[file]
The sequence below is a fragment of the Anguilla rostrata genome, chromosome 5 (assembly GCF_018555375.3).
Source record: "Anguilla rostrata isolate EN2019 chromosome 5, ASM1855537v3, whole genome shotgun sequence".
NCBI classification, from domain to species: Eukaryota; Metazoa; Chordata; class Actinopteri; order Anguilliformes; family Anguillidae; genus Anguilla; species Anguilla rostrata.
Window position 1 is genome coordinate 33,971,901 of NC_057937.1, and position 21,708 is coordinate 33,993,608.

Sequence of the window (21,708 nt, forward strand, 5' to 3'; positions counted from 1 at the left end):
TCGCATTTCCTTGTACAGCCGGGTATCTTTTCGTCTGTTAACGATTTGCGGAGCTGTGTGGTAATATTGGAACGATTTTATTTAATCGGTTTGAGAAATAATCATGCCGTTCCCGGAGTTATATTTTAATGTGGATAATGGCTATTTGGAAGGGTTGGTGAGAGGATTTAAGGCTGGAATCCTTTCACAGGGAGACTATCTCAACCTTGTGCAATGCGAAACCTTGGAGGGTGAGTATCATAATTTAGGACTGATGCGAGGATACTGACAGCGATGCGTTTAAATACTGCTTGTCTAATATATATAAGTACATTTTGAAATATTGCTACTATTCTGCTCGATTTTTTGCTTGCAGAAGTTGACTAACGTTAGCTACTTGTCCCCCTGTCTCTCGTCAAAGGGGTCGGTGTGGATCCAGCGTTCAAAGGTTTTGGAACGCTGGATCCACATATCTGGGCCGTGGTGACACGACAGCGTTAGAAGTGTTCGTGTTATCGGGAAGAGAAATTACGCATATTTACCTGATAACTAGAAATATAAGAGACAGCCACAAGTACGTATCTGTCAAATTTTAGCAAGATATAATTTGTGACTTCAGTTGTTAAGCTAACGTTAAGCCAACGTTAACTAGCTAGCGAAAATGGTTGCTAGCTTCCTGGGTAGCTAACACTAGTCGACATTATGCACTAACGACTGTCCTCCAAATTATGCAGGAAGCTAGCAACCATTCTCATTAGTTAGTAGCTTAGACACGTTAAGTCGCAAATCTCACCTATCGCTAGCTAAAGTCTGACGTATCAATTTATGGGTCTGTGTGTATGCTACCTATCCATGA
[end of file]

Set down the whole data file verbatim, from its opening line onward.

The sequence below is a fragment of the Anguilla rostrata genome, chromosome 5 (assembly GCF_018555375.3).
Source record: "Anguilla rostrata isolate EN2019 chromosome 5, ASM1855537v3, whole genome shotgun sequence".
NCBI classification, from domain to species: Eukaryota; Metazoa; Chordata; class Actinopteri; order Anguilliformes; family Anguillidae; genus Anguilla; species Anguilla rostrata.
Window position 1 is genome coordinate 33,971,901 of NC_057937.1, and position 21,708 is coordinate 33,993,608.

Sequence of the window (21,708 nt, forward strand, 5' to 3'; positions counted from 1 at the left end):
TCGCATTTCCTTGTACAGCCGGGTATCTTTTCGTCTGTTAACGATTTGCGGAGCTGTGTGGTAATATTGGAACGATTTTATTTAATCGGTTTGAGAAATAATCATGCCGTTCCCGGAGTTATATTTTAATGTGGATAATGGCTATTTGGAAGGGTTGGTGAGAGGATTTAAGGCTGGAATCCTTTCACAGGGAGACTATCTCAACCTTGTGCAATGCGAAACCTTGGAGGGTGAGTATCATAATTTAGGACTGATGCGAGGATACTGACAGCGATGCGTTTAAATACTGCTTGTCTAATATATATAAGTACATTTTGAAATATTGCTACTATTCTGCTCGATTTTTTGCTTGCAGAAGTTGACTAACGTTAGCTACTTGTCCCCCTGTCTCTCGTCAAAGGGGTCGGTGTGGATCCAGCGTTCAAAGGTTTTGGAACGCTGGATCCACATATCTGGGCCGTGGTGACACGACAGCGTTAGAAGTGTTCGTGTTATCGGGAAGAGAAATTACGCATATTTACCTGATAACTAGAAATATAAGAGACAGCCACAAGTACGTATCTGTCAAATTTTAGCAAGATATAATTTGTGACTTCAGTTGTTAAGCTAACGTTAAGCCAACGTTAACTAGCTAGCGAAAATGGTTGCTAGCTTCCTGGGTAGCTAACACTAGTCGACATTATGCACTAACGACTGTCCTCCAAATTATGCAGGAAGCTAGCAACCATTCTCATTAGTTAGTAGCTTAGACACGTTAAGTCGCAAATCTCACCTATCGCTAGCTAAAGTCTGACGTATCAATTTATGGGTCTGTGTGTATGCTACCTATCCATGA